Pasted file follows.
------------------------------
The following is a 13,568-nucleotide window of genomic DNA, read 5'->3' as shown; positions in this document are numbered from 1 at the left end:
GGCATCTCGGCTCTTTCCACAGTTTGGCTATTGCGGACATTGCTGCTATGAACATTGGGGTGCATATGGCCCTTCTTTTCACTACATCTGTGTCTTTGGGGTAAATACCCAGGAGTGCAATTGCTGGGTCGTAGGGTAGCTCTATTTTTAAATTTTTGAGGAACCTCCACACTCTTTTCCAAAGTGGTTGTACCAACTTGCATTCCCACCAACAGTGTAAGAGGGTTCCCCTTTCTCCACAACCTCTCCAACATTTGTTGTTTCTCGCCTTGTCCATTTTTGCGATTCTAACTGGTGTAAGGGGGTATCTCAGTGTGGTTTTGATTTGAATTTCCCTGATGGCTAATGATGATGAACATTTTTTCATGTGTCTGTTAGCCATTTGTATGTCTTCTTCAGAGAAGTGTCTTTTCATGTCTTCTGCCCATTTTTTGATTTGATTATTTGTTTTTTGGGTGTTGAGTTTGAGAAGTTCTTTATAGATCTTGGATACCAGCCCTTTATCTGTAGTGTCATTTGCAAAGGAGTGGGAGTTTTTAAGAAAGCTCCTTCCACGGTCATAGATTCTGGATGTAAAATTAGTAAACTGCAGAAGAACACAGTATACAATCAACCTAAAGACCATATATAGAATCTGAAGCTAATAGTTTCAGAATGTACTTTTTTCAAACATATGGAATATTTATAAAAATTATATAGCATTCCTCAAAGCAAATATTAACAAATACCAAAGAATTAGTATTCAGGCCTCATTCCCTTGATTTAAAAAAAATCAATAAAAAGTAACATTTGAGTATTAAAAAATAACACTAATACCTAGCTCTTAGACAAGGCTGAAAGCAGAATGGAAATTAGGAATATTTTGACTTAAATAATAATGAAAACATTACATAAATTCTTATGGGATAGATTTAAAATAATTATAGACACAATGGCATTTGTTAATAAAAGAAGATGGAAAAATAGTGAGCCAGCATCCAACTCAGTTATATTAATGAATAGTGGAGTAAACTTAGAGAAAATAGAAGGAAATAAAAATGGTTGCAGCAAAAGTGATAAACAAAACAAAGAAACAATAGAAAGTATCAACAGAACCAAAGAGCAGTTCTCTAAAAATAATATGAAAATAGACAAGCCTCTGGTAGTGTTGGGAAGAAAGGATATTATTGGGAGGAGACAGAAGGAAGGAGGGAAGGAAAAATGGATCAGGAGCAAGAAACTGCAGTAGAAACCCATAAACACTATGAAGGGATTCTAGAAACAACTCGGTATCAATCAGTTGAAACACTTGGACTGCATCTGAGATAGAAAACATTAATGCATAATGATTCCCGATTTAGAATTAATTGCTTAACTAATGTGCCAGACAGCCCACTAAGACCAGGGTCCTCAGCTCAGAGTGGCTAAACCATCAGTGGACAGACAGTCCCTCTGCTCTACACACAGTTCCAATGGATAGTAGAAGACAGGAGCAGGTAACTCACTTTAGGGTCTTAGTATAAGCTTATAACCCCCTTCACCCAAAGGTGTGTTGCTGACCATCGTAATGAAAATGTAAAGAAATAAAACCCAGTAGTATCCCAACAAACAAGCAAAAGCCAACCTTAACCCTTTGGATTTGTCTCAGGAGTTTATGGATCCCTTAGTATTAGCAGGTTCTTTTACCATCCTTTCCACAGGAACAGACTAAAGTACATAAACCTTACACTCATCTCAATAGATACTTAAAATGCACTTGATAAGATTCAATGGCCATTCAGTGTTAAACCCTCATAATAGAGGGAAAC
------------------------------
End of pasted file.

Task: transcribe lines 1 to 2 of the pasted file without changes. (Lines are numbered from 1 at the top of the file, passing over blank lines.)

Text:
The following is a 13,568-nucleotide window of genomic DNA, read 5'->3' as shown; positions in this document are numbered from 1 at the left end:
GGCATCTCGGCTCTTTCCACAGTTTGGCTATTGCGGACATTGCTGCTATGAACATTGGGGTGCATATGGCCCTTCTTTTCACTACATCTGTGTCTTTGGGGTAAATACCCAGGAGTGCAATTGCTGGGTCGTAGGGTAGCTCTATTTTTAAATTTTTGAGGAACCTCCACACTCTTTTCCAAAGTGGTTGTACCAACTTGCATTCCCACCAACAGTGTAAGAGGGTTCCCCTTTCTCCACAACCTCTCCAACATTTGTTGTTTCTCGCCTTGTCCATTTTTGCGATTCTAACTGGTGTAAGGGGGTATCTCAGTGTGGTTTTGATTTGAATTTCCCTGATGGCTAATGATGATGAACATTTTTTCATGTGTCTGTTAGCCATTTGTATGTCTTCTTCAGAGAAGTGTCTTTTCATGTCTTCTGCCCATTTTTTGATTTGATTATTTGTTTTTTGGGTGTTGAGTTTGAGAAGTTCTTTATAGATCTTGGATACCAGCCCTTTATCTGTAGTGTCATTTGCAAAGGAGTGGGAGTTTTTAAGAAAGCTCCTTCCACGGTCATAGATTCTGGATGTAAAATTAGTAAACTGCAGAAGAACACAGTATACAATCAACCTAAAGACCATATATAGAATCTGAAGCTAATAGTTTCAGAATGTACTTTTTTCAAACATATGGAATATTTATAAAAATTATATAGCATTCCTCAAAGCAAATATTAACAAATACCAAAGAATTAGTATTCAGGCCTCATTCCCTTGATTTAAAAAAAATCAATAAAAAGTAACATTTGAGTATTAAAAAATAACACTAATACCTAGCTCTTAGACAAGGCTGAAAGCAGAATGGAAATTAGGAATATTTTGACTTAAATAATAATGAAAACATTACATAAATTCTTATGGGATAGATTTAAAATAATTATAGACACAATGGCATTTGTTAATAAAAGAAGATGGAAAAATAGTGAGCCAGCATCCAACTCAGTTATATTAATGAATAGTGGAGTAAACTTAGAGAAAATAGAAGGAAATAAAAATGGTTGCAGCAAAAGTGATAAACAAAACAAAGAAACAATAGAAAGTATCAACAGAACCAAAGAGCAGTTCTCTAAAAATAATATGAAAATAGACAAGCCTCTGGTAGTGTTGGGAAGAAAGGATATTATTGGGAGGAGACAGAAGGAAGGAGGGAAGGAAAAATGGATCAGGAGCAAGAAACTGCAGTAGAAACCCATAAACACTATGAAGGGATTCTAGAAACAACTCGGTATCAATCAGTTGAAACACTTGGACTGCATCTGAGATAGAAAACATTAATGCATAATGATTCCCGATTTAGAATTAATTGCTTAACTAATGTGCCAGACAGCCCACTAAGACCAGGGTCCTCAGCTCAGAGTGGCTAAACCATCAGTGGACAGACAGTCCCTCTGCTCTACACACAGTTCCAATGGATAGTAGAAGACAGGAGCAGGTAACTCACTTTAGGGTCTTAGTATAAGCTTATAACCCCCTTCACCCAAAGGTGTGTTGCTGACCATCGTAATGAAAATGTAAAGAAATAAAACCCAGTAGTATCCCAACAAACAAGCAAAAGCCAACCTTAACCCTTTGGATTTGTCTCAGGAGTTTATGGATCCCTTAGTATTAGCAGGTTCTTTTACCATCCTTTCCACAGGAACAGACTAAAGTACATAAACCTTACACTCATCTCAATAGATACTTAAAATGCACTTGATAAGATTCAATGGCCATTCAGTGTTAAACCCTCATAATAGAGGGAAAC